Are MPAs all they're cracked up to be?

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A new study warns that Marine Protected Areas (MPAs) may not be all they first appear to be.

The study by Tundi Agardy, an environmental consultant based in Colrain, Massachusetts, warns that too many people put blind faith in MPAs without first looking at the science behind where they should actually go.

At the moment there are more than 5,000 of these sanctuaries where fishing is either banned or limited to protect biodiversity. Sizes ranges from less than 10,000 square metres through to the Phoenix Islands area which measures a massive 400,000 square kilometres.

However, three has been very little assessment into how these MPAs might best be placed.

Agardy’s study highlights five key areas where MPAs might actually do the opposite of what they set out to do: some are too small to actually be effective; they may simply drive fishing into other areas; the fact that an MPA is there gives the impression that the area is being protected when in fact nothing is actually being done; many are poorly planned or managed; if there is environmental degradation of waters just outside the protected area then all of the sanctuaries will fail.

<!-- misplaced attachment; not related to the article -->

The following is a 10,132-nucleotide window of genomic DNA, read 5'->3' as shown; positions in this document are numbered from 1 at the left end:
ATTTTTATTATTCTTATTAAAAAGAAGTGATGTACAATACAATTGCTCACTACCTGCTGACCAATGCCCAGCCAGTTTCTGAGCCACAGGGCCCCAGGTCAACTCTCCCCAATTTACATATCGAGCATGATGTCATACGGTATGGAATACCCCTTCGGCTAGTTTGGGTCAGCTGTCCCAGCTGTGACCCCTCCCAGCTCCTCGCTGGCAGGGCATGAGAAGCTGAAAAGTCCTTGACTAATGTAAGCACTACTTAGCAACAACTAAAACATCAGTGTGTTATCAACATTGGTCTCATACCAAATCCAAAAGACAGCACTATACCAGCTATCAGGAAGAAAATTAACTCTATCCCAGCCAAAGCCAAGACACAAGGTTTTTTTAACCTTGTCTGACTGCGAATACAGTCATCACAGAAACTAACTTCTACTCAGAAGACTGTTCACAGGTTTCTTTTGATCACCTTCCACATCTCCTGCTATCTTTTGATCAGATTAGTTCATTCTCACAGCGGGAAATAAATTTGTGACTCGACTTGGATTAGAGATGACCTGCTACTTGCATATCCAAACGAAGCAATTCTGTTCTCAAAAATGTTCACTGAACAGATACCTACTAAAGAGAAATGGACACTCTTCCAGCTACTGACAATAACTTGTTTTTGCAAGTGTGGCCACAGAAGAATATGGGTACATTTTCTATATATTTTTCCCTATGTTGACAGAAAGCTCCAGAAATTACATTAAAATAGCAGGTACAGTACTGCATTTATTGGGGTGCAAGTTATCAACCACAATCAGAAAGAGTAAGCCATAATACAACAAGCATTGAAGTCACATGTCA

Agardy is quoted: "I'd venture a guess that a majority of the world's several thousand MPAs have one flaw or another relating to the five categories we describe."

A case which demonstrates her point is that of the MPA in the Gulf of California created to protect the small porpoise vaquita (Phocoena sinus), which actually missed a sizeable proportion of the species' core range. The animal's numbers have continued to decline and it is now the most endangered marine mammal in the world.

Frederic Vandeperre, a marine biologist at the University of the Azores in Horta wholast month published a review of several southern European MPAs agrees:

"We still need a lot of knowledge to really understand how MPAs work exactly. We should maybe create MPAs with different structures; different designs in a controlled way, to be really like an experiment so we can figure out which elements are crucial."

For more information see: Agardy, T., Notarbartolo di Sciara, G. & Christie, P. Mar. Policy 35, 226-232 (2011)